preparing for your visit: grades 9-12
The following activities are designed to help you and your students make the most of your visit to the Darwin exhibition.
Read (or distribute) this quote from Darwin:
"About thirty years ago there was much talk that geologists ought only to observe and not theorize; and I well remember someone saying that at this rate a man might as well go into a gravel-pit and count the pebbles and describe the colours. How odd it is that anyone should not see that all observation must be for or against some view if it is to be of any service!"
— Charles Darwin, letter to Henry Fawcett, 1861
Follow up with questions such as:
- Why do you think that Darwin considered this odd?
- Is counting and describing a useful scientific endeavor? Why or why not? What can you learn from this? What are the limitations?
- What does this quote say about the state of science in Darwin's time? How do you think it has changed?
The Nature of Science
Share this guide's sidebar on "What is a Theory?
" with your students. Provide discussion such as:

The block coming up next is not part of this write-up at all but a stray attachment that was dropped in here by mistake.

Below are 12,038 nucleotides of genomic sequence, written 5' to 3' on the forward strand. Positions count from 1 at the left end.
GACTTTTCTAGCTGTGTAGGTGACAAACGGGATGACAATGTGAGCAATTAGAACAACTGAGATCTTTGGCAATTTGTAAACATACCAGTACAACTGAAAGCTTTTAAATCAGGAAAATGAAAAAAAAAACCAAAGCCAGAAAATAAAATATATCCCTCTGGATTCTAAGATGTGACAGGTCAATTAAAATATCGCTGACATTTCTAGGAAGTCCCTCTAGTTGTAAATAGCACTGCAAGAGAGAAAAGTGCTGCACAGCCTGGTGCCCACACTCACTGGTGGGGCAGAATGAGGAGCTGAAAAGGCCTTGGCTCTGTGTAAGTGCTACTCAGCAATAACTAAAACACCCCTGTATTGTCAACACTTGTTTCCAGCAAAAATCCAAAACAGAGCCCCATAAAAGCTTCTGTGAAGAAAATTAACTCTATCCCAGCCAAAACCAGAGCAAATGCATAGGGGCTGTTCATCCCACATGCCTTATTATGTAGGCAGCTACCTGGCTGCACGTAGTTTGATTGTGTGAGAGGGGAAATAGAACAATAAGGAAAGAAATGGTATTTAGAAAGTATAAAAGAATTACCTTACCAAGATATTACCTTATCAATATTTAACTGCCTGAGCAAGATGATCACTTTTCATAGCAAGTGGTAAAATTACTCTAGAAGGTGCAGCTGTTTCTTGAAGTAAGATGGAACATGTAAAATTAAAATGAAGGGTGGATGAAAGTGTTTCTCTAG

- What is the difference between the way most people use the word "theory" and the way scientists use it?
- What makes an idea testable?
- What's the difference between a theory and a belief?
Share the sidebar in this guide on "How Does Natural Selection Work?
" with your students. Discuss the fundamentals of natural selection: variation, inheritance, selection, time, and adaptation.
- What kinds of environmental changes might result in adaptation over time?
- What happens to populations when they reach the limits to growth?
- How do scientists determine that a new species has evolved?
Find activities related to the nature of science, adaptation, heredity, and diversity of organisms at: